Facebook is enjoying an upsurge in profits from its already massive ad business as Democrats vying for a presidential nomination in next year's US elections are spending big.
The Wall Street Journal writes about this – explaining that the rush to buy ads on Facebook came in the hope of securing the required number of donors before the Wednesday deadline.
Those attracting less than 130,000 donors won't be able to participate in upcoming Democratic debates. The Democratic National Committee's “donor threshold” requirement, and Facebook's auction-driven ad system are now resulting in presidential hopeful sometimes spending more than $100 just to secure a one-dollar donation.
Candidates that have positioned themselves as being anti-Facebook are giving Facebook millions of dollars.
One consequence of the current ad-buying frenzy and the sharply rising prices is that candidates attempting to secure the Democratic Party nomination are cannibalizing groups trying to use Facebook to reach the same electorate.
For example, the AAPI Victory Fund, targeting Asian-American voters on the platform, has had to widen the focus, and lessen the effect of its advertising in order pay less for ads, after the price of its email-acquisition campaigns went from $5-9 to $279 per one email.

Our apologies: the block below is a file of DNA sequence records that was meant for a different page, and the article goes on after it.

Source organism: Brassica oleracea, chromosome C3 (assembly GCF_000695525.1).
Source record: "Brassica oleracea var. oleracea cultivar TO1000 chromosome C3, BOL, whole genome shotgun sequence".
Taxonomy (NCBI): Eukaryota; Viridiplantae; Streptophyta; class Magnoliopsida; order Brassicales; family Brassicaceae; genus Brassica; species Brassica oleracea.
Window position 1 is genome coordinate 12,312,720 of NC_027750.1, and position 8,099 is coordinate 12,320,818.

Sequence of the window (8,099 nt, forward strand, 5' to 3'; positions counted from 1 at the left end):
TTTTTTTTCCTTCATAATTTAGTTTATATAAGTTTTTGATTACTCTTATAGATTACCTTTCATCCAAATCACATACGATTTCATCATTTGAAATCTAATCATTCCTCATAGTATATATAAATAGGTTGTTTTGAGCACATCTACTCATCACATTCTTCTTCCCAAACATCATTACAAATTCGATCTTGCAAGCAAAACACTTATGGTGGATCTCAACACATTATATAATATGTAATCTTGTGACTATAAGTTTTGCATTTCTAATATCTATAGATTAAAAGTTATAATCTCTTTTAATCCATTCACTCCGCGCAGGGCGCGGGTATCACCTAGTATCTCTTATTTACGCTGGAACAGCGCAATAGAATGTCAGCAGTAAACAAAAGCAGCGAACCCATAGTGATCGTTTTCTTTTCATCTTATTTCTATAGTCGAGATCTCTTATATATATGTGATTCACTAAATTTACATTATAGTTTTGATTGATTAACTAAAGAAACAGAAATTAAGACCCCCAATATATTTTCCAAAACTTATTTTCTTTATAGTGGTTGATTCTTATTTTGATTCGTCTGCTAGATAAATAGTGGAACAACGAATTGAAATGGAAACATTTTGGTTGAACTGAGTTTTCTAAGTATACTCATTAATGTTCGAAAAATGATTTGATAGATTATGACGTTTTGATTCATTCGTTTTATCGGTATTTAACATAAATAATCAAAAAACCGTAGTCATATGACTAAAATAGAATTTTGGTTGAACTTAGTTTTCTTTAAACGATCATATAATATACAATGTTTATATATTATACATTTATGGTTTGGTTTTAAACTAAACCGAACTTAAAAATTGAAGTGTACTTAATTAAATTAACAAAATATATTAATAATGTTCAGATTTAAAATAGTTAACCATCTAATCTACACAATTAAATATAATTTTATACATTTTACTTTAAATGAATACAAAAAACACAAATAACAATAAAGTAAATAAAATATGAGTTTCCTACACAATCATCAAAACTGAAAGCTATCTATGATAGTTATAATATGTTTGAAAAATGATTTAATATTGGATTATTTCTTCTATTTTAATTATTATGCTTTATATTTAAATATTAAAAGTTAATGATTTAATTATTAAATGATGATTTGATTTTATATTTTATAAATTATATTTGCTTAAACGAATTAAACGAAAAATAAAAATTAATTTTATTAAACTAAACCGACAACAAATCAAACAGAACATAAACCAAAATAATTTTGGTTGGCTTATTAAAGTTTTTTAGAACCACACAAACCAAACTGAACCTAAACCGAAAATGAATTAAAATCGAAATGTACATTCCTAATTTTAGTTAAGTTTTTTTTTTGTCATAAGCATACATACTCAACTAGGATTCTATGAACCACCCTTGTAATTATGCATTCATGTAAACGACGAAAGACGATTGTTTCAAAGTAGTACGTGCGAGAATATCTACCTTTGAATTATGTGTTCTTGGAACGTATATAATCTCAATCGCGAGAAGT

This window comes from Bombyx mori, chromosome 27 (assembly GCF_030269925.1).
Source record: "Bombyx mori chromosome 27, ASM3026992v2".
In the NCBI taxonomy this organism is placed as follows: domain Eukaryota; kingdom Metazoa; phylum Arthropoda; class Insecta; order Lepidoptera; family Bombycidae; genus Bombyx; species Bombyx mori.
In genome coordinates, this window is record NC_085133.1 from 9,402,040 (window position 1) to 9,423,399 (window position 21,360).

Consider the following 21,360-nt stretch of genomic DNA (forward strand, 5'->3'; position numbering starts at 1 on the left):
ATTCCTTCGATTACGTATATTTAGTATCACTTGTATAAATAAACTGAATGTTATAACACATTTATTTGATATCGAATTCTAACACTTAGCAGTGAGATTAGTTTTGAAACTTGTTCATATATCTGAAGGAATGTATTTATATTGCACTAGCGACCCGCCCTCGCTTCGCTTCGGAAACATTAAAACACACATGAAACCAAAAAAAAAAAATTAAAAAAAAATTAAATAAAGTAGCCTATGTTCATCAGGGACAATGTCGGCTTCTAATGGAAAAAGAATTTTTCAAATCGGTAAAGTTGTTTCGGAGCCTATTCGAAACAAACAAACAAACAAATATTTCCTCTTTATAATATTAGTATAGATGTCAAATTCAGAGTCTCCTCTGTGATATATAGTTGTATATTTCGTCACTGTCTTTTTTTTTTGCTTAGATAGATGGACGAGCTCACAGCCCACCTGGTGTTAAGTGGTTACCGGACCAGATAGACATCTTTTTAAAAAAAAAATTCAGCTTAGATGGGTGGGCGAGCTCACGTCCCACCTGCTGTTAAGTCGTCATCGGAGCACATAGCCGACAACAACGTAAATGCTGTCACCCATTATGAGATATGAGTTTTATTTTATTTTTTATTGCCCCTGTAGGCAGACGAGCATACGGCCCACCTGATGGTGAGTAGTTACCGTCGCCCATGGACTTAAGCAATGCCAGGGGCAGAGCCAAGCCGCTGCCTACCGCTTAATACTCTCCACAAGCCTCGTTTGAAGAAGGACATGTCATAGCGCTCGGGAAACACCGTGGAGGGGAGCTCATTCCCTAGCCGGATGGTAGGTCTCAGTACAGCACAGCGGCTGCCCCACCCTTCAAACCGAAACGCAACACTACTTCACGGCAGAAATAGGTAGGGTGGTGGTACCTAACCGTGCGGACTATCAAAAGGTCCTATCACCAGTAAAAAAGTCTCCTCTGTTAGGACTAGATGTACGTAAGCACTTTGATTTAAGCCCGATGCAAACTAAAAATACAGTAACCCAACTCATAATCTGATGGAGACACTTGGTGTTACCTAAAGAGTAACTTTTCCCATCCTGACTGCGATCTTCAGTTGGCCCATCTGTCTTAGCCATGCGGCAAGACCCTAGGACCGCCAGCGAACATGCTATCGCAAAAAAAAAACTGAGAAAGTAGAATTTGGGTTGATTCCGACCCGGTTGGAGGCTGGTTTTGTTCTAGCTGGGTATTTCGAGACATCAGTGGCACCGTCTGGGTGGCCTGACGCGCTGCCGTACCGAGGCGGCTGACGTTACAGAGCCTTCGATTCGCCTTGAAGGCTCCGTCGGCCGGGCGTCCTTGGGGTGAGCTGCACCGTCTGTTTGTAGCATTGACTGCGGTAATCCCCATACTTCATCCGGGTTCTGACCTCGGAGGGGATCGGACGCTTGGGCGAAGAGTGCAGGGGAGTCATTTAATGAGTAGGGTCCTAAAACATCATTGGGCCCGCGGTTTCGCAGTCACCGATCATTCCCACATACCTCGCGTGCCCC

And the DNC rules also mean that while prices on Facebook are rising for Democrats – according to Reid Vineis, Republicans have gained “a competitive advantage – because the GOP doesn't have a competitive presidential primary to drive up prices.”
“We're not seeing it on our side,” said Vineis, VP of Majority Strategies, a conservative online marketing firm.
Overall, spending on online political ads year-on-year has increased by 24 percent as of mid-August, when it stood at $92 million.
Other than making a lot of money from the election campaign, Facebook, plagued by accusations that it had allowed its platform to be used to influence the last US presidential election, is now also promising transparency around political advertising, and “election integrity.”
An update to the social media giant's guidelines announced on Wednesday said that Facebook will start asking government ID such as tax ID number, that must be provided by those who want to run ad campaigns relating to elections, politics, “or big social issues like guns and immigration,” AP reports. (https://www.marketwatch.com/story/facebook-tighten-rules-about-political-advertising-2019-08-28)”
However, “small grassroots groups and local politicians” with no tax ID number will still be able to advertise by providing phone numbers and email addresses.
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